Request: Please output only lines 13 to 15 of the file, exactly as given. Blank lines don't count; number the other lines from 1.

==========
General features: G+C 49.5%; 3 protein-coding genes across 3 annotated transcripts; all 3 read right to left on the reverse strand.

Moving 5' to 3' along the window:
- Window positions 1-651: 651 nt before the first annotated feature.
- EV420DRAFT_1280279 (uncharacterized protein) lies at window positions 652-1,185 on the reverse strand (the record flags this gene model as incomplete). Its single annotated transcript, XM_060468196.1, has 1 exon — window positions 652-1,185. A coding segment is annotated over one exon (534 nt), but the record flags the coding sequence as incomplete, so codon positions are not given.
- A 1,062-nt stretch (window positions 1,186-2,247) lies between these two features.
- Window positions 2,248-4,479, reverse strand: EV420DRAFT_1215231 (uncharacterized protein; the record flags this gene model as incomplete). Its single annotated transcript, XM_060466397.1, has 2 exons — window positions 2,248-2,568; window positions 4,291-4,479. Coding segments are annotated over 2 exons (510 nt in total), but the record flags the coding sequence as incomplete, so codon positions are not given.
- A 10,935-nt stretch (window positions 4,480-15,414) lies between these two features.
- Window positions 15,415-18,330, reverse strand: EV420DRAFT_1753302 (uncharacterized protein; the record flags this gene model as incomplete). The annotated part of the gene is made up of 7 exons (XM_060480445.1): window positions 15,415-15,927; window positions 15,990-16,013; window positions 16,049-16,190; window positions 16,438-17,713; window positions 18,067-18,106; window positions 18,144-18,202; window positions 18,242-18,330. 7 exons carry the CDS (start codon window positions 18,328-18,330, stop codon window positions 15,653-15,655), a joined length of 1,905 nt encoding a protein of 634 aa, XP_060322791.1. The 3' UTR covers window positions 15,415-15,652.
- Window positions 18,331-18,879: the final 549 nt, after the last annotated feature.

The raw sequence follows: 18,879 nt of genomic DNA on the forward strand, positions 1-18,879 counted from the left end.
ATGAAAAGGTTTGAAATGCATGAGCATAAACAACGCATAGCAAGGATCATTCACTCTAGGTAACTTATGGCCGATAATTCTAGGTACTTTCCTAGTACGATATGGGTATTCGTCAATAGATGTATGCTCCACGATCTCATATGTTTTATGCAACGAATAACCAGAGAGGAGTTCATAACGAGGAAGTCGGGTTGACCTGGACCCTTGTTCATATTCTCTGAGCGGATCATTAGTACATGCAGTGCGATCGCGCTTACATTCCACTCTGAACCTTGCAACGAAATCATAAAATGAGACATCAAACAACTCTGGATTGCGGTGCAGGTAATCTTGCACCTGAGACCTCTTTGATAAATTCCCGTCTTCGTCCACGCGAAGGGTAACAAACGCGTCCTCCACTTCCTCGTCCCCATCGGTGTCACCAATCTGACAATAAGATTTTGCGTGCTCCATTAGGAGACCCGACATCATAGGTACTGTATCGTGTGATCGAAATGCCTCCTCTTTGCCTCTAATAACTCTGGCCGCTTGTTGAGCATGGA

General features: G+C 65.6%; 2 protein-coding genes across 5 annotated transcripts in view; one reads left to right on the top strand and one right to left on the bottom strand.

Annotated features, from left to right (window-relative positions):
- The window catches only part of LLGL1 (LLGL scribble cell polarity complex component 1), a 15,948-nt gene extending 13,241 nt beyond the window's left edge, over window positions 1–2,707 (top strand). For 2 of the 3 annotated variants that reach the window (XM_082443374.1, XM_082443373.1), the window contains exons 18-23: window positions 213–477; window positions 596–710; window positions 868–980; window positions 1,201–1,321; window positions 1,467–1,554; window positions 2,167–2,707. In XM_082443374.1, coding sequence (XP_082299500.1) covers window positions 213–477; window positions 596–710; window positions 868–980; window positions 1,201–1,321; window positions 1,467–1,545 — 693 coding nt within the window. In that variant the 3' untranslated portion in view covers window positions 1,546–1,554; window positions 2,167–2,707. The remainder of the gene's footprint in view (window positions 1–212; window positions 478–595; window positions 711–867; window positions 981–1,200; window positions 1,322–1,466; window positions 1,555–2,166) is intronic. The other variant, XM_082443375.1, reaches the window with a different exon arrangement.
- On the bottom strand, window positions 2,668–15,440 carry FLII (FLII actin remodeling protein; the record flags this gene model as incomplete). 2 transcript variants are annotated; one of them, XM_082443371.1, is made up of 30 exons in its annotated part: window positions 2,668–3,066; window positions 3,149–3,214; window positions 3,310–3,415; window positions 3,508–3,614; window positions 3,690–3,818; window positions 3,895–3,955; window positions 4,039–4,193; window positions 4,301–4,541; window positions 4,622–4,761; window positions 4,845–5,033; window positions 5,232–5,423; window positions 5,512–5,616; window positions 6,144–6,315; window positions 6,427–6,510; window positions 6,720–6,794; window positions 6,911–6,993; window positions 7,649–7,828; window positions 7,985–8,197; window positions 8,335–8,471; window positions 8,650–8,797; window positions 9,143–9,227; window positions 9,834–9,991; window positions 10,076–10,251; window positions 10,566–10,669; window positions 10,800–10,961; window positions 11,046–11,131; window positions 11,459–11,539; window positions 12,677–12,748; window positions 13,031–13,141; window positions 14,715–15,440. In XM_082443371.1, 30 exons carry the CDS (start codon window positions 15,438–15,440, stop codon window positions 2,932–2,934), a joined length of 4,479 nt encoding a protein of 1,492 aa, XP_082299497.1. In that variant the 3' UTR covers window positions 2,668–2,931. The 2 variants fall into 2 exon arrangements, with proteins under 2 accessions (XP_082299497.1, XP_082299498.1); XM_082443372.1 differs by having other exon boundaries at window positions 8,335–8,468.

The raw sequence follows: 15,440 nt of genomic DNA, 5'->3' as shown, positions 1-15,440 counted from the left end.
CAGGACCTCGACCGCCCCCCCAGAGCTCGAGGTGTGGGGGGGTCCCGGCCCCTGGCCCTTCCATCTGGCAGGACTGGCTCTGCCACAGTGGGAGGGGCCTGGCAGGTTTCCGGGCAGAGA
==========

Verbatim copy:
Annotated features, from left to right (window-relative positions):
- The window catches only part of LLGL1 (LLGL scribble cell polarity complex component 1), a 15,948-nt gene extending 13,241 nt beyond the window's left edge, over window positions 1–2,707 (top strand). For 2 of the 3 annotated variants that reach the window (XM_082443374.1, XM_082443373.1), the window contains exons 18-23: window positions 213–477; window positions 596–710; window positions 868–980; window positions 1,201–1,321; window positions 1,467–1,554; window positions 2,167–2,707. In XM_082443374.1, coding sequence (XP_082299500.1) covers window positions 213–477; window positions 596–710; window positions 868–980; window positions 1,201–1,321; window positions 1,467–1,545 — 693 coding nt within the window. In that variant the 3' untranslated portion in view covers window positions 1,546–1,554; window positions 2,167–2,707. The remainder of the gene's footprint in view (window positions 1–212; window positions 478–595; window positions 711–867; window positions 981–1,200; window positions 1,322–1,466; window positions 1,555–2,166) is intronic. The other variant, XM_082443375.1, reaches the window with a different exon arrangement.
- On the bottom strand, window positions 2,668–15,440 carry FLII (FLII actin remodeling protein; the record flags this gene model as incomplete). 2 transcript variants are annotated; one of them, XM_082443371.1, is made up of 30 exons in its annotated part: window positions 2,668–3,066; window positions 3,149–3,214; window positions 3,310–3,415; window positions 3,508–3,614; window positions 3,690–3,818; window positions 3,895–3,955; window positions 4,039–4,193; window positions 4,301–4,541; window positions 4,622–4,761; window positions 4,845–5,033; window positions 5,232–5,423; window positions 5,512–5,616; window positions 6,144–6,315; window positions 6,427–6,510; window positions 6,720–6,794; window positions 6,911–6,993; window positions 7,649–7,828; window positions 7,985–8,197; window positions 8,335–8,471; window positions 8,650–8,797; window positions 9,143–9,227; window positions 9,834–9,991; window positions 10,076–10,251; window positions 10,566–10,669; window positions 10,800–10,961; window positions 11,046–11,131; window positions 11,459–11,539; window positions 12,677–12,748; window positions 13,031–13,141; window positions 14,715–15,440. In XM_082443371.1, 30 exons carry the CDS (start codon window positions 15,438–15,440, stop codon window positions 2,932–2,934), a joined length of 4,479 nt encoding a protein of 1,492 aa, XP_082299497.1. In that variant the 3' UTR covers window positions 2,668–2,931. The 2 variants fall into 2 exon arrangements, with proteins under 2 accessions (XP_082299497.1, XP_082299498.1); XM_082443372.1 differs by having other exon boundaries at window positions 8,335–8,468.